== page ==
Europe’s troubles continue to weigh on the markets, with Greece and its potential exit from the euro dominating concerns. The rallying dollar and Germany’s auction of interest-free two-year bonds are indicators of the risk aversion and desperation for safety that was seen in the markets this week.
Commodity Futures Trading Commission data through May 21 reported a sixth consecutive week of declines in net speculative length, which dropped 290 tonnes during the period. Though Standard Bank said the continued increase in shorts and decrease in longs does not bode well, it also reported some positive investment news: 49 tonnes of silver were purchased by ETFs.
Following last Wednesday’s decline to its lowest levels since December 29, silver managed to post a bullish close ahead of the weekend, with support attributed to short covering and bargain buying. The metal also seemed to shift away from its industrial peers, instead nestling closer to gold. The yellow metal was getting some safe haven support on Friday, and silver may have received some spillover attention. Bulls headed into the weekend needed to break through the $29 technical resistance level.
By Monday, the momentum had faded. Silver spent the first three days of the week outdoing its New York spot closing price to the downside. Weak prices in India were not only associated with global negative market sentiment, but also with lack of demand for the white metal. On Wednesday, silver lost the ability to hold its head above $28 and sank to $27.78.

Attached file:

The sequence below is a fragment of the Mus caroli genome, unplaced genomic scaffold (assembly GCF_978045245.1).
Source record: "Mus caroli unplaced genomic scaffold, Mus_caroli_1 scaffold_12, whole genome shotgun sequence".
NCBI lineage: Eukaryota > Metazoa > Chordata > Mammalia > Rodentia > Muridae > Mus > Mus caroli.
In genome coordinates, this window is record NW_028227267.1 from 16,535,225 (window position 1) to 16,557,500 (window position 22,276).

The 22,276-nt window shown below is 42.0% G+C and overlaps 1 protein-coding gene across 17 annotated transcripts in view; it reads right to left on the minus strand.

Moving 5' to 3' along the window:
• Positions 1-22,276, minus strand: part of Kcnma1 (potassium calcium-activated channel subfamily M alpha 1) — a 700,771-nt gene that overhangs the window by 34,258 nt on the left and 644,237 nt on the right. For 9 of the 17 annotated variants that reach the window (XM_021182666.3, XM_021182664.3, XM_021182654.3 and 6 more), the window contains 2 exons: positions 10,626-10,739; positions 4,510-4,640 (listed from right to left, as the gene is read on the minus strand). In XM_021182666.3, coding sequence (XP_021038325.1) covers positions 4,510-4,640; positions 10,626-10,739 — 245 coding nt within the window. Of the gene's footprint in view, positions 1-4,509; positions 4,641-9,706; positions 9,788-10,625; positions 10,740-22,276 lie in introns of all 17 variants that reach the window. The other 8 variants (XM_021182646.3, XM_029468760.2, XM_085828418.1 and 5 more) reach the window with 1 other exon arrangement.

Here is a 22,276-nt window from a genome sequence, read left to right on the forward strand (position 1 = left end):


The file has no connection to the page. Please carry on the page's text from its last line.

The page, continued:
Despite the metal’s weak performance, silver miners did well, with juniors reportedly enjoying some of the strongest gains. For some time now, many market commentators have been insisting that miners are undervalued and are good buys, especially on the dips. That message appears to be resonating with some investors.
“As I’ve mentioned just about every day recently, some very big [with a capital 'B'] buyers have been buying gold and silver stocks with both hands ever since the low last week,” Ed Steer, director of the Gold Anti-Trust Action Committee and Casey Research correspondent, wrote in his daily market note.
Many market participants spent the earlier days of the week waiting to see what would come out of Wednesday’s EU Summit, which may have contributed to the price weakness. Doing so was a waste of time as the meeting offered little insight on how the crisis in Greece and the larger Eurozone will be handled.
Though the European strategy is still unclear and the dollar hit a fresh 21-month high, silver found its way into the green Thursday, managing its first positive close for the week. Both industrial and speculative appetites for silver also re-emerged in India that day.
Even with silver’s move up, the overall objective has not been achieved. Another weekend is approaching with bulls possessing the same upside breakout objective: pushing silver above $29.
July silver on the COMEX closed up at $28.04. New York spot silver closed at $28.32. This is a gain of $0.48, but is still below Monday’s close of $28.47.
Coeur d’Alene Mines (NYSE:CDE,TSX:CDM) resumed full production at the Palmarejo mine on Thursday following a shutdown caused by a group of workers employed by a subsidiary of Coeur Mexicana blocking access to the mine. The individuals agreed to return to work and the company has said that material impact on 2012 production is not expected.
Securities Disclosure: I, Michelle Smith, do not hold equity interests in any companies mentioned in this article.
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